Teslas are hardly a rare sight on Rochester's roads.
But there's no Tesla dealership in the Rochester region or, for that matter, any part of Upstate. The nearest ones are in major metros such as Toronto, Cleveland, Pittsburgh, and New York City. And the same holds true of the company service centers that can perform warranty or body work on the cars.
The issue is Tesla's business model: the company manufactures the cars and owns the stores that sell them. That's different from how any other automaker sells its vehicles in New York, since they go through independent, franchised dealerships.
Right now, state law limits Telsa to five stores in New York City, so the company is basically prohibited from opening locations Upstate. That, however, could change under legislation sponsored by Assembly Majority Leader Joe Morelle and Republican Senator George Amedore. They introduced the bill earlier this year, but it stalled during the legislature session. It'll automatically be reintroduced when legislators return to Albany in January.
The legislation is a little weird in its wording, since it never mentions Tesla by name and instead refers to companies that exclusively manufacture and sell zero-emission vehicles. But in effect, the legislation would allow Tesla to have up to 20 stores or service centers in New York State, and it will require Tesla or similar companies to have one facility in each of five Upstate regions: the Rochester, Buffalo, Syracuse, and Albany metros, as well as the Hudson Valley.
Local dealers are aware of the legislation, says Brad McAreavy, president of the Rochester Automobile Dealers Association, which hasn't taken a public position on it. But association representatives are in conversation with the sponsors and legislators, he says.
McAreavy argues that consumers and vehicle manufacturers are best served by the franchise dealership model. And Tesla could quickly expand into the Upstate market by working within that long-established system. It would cost the company little, since the dealer owners would pay for overhead like staff, facilities, and the equipment needed to service the cars.
Tesla has its reasons for using its direct-to-customer model. In an explanation on its webpage, it agrees it could expand quicker and cheaper if it went the franchise route. But it argues that traditional dealerships put too much emphasis on the sale of gas-powered autos, and that the model hinders the company's ability to reach potential consumers before they decide what vehicle they'll buy. The company also says it wants to expand its service centers in far greater numbers than its showrooms.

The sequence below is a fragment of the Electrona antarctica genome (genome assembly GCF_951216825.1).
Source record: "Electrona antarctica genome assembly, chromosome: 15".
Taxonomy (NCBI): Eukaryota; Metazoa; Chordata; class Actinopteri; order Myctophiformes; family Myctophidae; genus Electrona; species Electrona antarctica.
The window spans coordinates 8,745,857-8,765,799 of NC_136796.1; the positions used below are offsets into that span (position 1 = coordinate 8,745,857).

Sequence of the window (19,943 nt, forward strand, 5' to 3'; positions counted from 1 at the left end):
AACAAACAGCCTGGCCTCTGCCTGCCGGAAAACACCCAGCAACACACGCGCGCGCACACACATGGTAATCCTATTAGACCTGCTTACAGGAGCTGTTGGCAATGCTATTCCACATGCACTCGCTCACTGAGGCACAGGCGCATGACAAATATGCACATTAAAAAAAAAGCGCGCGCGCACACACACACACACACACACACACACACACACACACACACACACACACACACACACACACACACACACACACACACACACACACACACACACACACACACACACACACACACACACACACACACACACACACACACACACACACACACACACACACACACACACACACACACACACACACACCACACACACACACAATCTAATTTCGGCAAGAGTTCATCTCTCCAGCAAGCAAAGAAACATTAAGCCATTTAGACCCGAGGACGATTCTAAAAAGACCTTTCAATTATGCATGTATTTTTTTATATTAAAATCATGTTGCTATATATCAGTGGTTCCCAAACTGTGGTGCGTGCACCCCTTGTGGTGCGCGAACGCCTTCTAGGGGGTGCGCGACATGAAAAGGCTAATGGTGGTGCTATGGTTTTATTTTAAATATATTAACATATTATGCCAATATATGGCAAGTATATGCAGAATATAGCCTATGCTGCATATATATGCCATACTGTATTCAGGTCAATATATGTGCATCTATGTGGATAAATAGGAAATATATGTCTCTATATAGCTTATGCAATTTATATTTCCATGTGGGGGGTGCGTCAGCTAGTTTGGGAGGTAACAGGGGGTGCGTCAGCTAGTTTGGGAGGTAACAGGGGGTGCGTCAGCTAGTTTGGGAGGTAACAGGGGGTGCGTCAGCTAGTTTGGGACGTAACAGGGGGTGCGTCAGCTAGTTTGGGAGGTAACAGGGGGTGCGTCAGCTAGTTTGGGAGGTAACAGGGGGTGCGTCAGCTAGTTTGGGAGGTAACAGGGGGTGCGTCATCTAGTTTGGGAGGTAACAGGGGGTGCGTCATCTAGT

Practically and directly, the Morelle-Amedore legislation will let Tesla do that, which means local owners of the vehicles would have more convenient service and repair options.
But there's a bigger picture. Right now, Tesla's are luxury vehicles with price tags that top $100,000; the new Model 3 has a $35,000 base price, but the company has run into a lot of manufacturing issues and hasn't been able to ship nearly as many as it expected to. They're sleek and fast, and they've done a lot to bust the image of EV's as nerdy little lunchboxes on wheels.
The company sells only a fraction of the electric vehicles in New York. McAreavy offers up some numbers to show the effectiveness of traditional dealerships vs. Tesla's model. New York State has an electric vehicle rebate program, and since March it's registered 4,233 sales, McAreavy says. Only 110 of those vehicles were Teslas, he says.
But think about how carmakers use sleek sports cars as marketing tools. Something like a Corvette isn't affordable or practical for a lot of car buyers, but it grabs consumers' attention and draws it to the rest of the Chevrolet lineup.
That's what Teslas have done and will likely continue to do, not for any specific car brand, but for the whole of electric vehicles.